--> ABSTRACT: Oceanic Ferromanganese Geochemistry, by Sergei I. Andreev; #90097 (1990).

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ABSTRACT: Oceanic Ferromanganese Geochemistry

Sergei I. Andreev

The diversity of ferromanganese oxide deposits is due to variable manganese and iron hydroxide contents on one hand, and that of the transition metals nickel, copper, and cobalt as major ore components on the other. Manganese nodules used to be the assessment criterion; however, more information indicated that they do not determine the ratios and contents of ore components, and, therefore, are not a universal index of geochemical types. Geochemical classification of the oceanic ferromanganese deposits might be made based on cobalt and nickel+copper contents. Using a new method of geochemical classification, we managed to recognize from the ferromanganese series six geochemical types of nodules and crusts. They frequently differ in cobalt and nickel+copper concentrations: larion-Clipperton type, rich in nickel and copper (summing over 1.7%); Peruvian type, rich in nickel (>=1.0%) and twice depleted in copper; Central Pacific type showing both low cobalt (^sim0.3%) and nickel+copper (0.9-1.7%); South Pacific type with persistent high cobalt concentrations (0.3-0.4%) and low nickel+copper (<0.9%); Hawaiian type showing high cobalt (0.4% and more), low nickel (0.4-0.6%), and drastically low copper (<0.2%). The sixth is the hydrothermal geochemical type showing extraordinarily low transitional metals (<0.10%) at quite variable manganese and iron concentrations. Each of the geochemical types of nodules and crusts is formed under predominantly one of four mechanisms: hydrogenetic sedimentary, diagenetic, or hydrothermal. The types occur on the seafl or, being in strict subordination to vertical zonality with respect to carbonate compensation depth (CCD). Clarion-Clipperton type is immediately below CCD; Peruvian type is colinear and mainly beneath CCD; Central Pacific type is immediately above; South Pacific type is 500 to 600 meters beneath the CCD; and Hawaiian type is much higher than CCD at the oxygen minimum depth. Hydrothermal crusts are formed within a wide depth range, regardless of CCD.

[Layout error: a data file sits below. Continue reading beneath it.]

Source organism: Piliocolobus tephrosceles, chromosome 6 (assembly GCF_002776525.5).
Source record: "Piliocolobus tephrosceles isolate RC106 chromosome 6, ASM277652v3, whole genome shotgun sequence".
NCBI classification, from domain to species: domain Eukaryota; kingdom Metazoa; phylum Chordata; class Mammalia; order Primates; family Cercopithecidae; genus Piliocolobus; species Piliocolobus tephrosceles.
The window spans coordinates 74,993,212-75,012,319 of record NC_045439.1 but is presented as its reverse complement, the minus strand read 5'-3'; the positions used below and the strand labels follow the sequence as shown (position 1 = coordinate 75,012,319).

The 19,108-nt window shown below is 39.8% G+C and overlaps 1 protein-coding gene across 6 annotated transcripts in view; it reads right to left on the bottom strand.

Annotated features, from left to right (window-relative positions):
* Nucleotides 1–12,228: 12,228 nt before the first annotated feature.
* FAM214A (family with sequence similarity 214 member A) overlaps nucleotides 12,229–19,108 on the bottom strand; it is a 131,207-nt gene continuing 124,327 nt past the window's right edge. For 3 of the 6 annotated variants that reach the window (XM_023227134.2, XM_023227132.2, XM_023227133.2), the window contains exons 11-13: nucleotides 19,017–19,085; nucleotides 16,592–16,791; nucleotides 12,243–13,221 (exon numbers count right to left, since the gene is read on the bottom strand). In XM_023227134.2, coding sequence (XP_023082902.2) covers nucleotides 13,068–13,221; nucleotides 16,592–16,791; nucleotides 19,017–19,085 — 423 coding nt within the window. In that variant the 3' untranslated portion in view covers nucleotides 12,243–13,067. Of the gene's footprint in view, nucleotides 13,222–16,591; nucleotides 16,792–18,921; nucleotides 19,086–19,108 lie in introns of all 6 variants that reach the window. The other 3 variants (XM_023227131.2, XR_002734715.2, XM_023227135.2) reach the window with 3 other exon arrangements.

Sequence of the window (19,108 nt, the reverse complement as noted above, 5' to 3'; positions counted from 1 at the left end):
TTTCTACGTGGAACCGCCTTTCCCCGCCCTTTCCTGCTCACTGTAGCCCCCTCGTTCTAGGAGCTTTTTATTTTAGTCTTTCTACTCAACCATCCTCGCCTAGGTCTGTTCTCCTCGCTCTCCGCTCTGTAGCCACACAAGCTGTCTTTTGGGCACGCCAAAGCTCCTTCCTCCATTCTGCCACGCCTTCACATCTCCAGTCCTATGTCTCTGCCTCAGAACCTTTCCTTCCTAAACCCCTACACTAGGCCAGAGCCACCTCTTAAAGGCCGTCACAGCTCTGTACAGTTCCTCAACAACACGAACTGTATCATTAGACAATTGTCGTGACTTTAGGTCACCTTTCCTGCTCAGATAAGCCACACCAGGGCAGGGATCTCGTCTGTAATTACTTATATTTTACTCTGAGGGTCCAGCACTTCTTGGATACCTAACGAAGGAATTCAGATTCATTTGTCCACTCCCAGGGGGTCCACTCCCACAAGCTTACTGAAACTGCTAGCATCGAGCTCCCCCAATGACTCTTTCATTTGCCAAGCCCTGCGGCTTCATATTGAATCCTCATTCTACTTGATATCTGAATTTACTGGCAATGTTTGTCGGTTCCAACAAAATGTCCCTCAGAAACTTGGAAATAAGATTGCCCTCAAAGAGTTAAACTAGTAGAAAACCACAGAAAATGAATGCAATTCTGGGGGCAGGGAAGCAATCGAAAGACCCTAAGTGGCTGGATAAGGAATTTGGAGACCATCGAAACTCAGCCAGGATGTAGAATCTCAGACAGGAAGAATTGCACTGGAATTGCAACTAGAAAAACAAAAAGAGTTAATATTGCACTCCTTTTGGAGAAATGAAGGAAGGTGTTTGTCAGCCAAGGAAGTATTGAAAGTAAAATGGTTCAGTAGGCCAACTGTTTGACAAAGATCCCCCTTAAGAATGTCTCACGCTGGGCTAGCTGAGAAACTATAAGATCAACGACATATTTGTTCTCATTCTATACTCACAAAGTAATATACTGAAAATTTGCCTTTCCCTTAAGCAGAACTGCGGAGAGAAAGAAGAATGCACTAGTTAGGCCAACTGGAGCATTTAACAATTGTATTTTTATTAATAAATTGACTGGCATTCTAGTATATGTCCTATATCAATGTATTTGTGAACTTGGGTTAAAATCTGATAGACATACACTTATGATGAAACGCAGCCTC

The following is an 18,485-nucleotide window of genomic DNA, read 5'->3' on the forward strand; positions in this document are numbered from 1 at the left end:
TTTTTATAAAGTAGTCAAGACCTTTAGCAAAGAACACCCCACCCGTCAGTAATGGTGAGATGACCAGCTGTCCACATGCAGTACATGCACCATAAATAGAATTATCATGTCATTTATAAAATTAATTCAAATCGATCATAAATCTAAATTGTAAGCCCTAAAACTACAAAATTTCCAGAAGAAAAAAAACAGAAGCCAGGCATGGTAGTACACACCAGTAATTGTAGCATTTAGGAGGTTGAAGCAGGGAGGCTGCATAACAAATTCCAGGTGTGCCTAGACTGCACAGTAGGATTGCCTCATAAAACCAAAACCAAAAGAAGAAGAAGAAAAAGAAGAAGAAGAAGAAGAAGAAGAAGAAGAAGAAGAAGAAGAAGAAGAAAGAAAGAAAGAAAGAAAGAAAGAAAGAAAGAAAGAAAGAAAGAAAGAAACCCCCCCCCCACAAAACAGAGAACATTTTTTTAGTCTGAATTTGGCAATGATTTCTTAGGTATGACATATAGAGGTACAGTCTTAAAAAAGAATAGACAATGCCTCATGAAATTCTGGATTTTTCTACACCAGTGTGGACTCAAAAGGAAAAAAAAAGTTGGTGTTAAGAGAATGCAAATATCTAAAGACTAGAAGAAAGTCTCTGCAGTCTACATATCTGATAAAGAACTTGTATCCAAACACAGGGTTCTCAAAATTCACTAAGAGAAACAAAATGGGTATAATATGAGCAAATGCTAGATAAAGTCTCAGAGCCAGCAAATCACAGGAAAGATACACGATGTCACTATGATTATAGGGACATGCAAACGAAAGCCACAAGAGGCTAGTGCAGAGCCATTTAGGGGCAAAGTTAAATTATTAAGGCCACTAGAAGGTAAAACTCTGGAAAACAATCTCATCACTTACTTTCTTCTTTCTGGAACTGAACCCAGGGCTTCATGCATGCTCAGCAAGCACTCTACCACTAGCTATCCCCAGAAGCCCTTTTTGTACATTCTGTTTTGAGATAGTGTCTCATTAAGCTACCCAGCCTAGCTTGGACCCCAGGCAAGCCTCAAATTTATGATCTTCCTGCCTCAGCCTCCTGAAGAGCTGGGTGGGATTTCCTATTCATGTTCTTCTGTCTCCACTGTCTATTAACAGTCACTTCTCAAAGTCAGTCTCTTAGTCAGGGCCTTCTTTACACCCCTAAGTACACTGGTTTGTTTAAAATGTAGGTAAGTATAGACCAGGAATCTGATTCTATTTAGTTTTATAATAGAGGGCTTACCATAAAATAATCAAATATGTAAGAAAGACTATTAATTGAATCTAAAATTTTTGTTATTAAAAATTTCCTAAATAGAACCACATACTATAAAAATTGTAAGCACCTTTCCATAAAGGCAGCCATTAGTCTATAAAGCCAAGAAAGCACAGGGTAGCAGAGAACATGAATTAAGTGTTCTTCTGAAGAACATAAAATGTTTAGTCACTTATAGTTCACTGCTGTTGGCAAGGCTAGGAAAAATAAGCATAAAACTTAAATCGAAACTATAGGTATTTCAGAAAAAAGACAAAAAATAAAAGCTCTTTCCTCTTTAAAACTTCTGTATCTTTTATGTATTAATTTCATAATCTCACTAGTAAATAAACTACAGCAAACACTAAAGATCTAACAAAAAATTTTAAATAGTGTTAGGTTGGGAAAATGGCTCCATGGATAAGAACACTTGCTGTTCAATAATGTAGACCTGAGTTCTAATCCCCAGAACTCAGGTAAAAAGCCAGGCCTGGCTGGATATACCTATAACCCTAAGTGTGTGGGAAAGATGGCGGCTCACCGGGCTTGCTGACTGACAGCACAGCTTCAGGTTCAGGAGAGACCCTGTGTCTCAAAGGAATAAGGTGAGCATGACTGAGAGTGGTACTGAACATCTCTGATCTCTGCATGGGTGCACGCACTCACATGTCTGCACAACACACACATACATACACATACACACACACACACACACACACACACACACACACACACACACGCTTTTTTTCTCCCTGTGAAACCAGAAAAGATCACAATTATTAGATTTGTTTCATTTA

AAPG Search and Discovery Article #90097©1990 Fifth Circum-Pacific Energy and Mineral Resources Conference, Honolulu, Hawaii, July 29-August 3, 1990